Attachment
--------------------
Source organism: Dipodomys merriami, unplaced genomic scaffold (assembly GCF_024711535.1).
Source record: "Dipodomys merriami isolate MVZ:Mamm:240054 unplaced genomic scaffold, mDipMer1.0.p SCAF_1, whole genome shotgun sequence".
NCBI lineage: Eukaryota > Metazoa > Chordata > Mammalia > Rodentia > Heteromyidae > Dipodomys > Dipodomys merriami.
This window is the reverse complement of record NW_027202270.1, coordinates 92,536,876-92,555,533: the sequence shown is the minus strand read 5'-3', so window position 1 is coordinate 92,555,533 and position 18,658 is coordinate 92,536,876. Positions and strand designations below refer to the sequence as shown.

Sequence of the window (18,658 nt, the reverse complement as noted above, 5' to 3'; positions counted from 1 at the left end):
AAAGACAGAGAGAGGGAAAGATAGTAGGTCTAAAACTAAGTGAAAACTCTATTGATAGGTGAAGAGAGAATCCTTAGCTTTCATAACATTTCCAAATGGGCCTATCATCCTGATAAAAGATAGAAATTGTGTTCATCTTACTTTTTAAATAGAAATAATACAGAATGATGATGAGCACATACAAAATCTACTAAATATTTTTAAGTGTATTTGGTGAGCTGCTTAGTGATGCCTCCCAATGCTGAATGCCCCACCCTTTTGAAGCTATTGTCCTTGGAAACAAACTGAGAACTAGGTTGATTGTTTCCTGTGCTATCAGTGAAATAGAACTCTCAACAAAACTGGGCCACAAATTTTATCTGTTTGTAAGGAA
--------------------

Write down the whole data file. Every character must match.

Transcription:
Source organism: Dipodomys merriami, unplaced genomic scaffold (assembly GCF_024711535.1).
Source record: "Dipodomys merriami isolate MVZ:Mamm:240054 unplaced genomic scaffold, mDipMer1.0.p SCAF_1, whole genome shotgun sequence".
NCBI lineage: Eukaryota > Metazoa > Chordata > Mammalia > Rodentia > Heteromyidae > Dipodomys > Dipodomys merriami.
This window is the reverse complement of record NW_027202270.1, coordinates 92,536,876-92,555,533: the sequence shown is the minus strand read 5'-3', so window position 1 is coordinate 92,555,533 and position 18,658 is coordinate 92,536,876. Positions and strand designations below refer to the sequence as shown.

Sequence of the window (18,658 nt, the reverse complement as noted above, 5' to 3'; positions counted from 1 at the left end):
AAAGACAGAGAGAGGGAAAGATAGTAGGTCTAAAACTAAGTGAAAACTCTATTGATAGGTGAAGAGAGAATCCTTAGCTTTCATAACATTTCCAAATGGGCCTATCATCCTGATAAAAGATAGAAATTGTGTTCATCTTACTTTTTAAATAGAAATAATACAGAATGATGATGAGCACATACAAAATCTACTAAATATTTTTAAGTGTATTTGGTGAGCTGCTTAGTGATGCCTCCCAATGCTGAATGCCCCACCCTTTTGAAGCTATTGTCCTTGGAAACAAACTGAGAACTAGGTTGATTGTTTCCTGTGCTATCAGTGAAATAGAACTCTCAACAAAACTGGGCCACAAATTTTATCTGTTTGTAAGGAA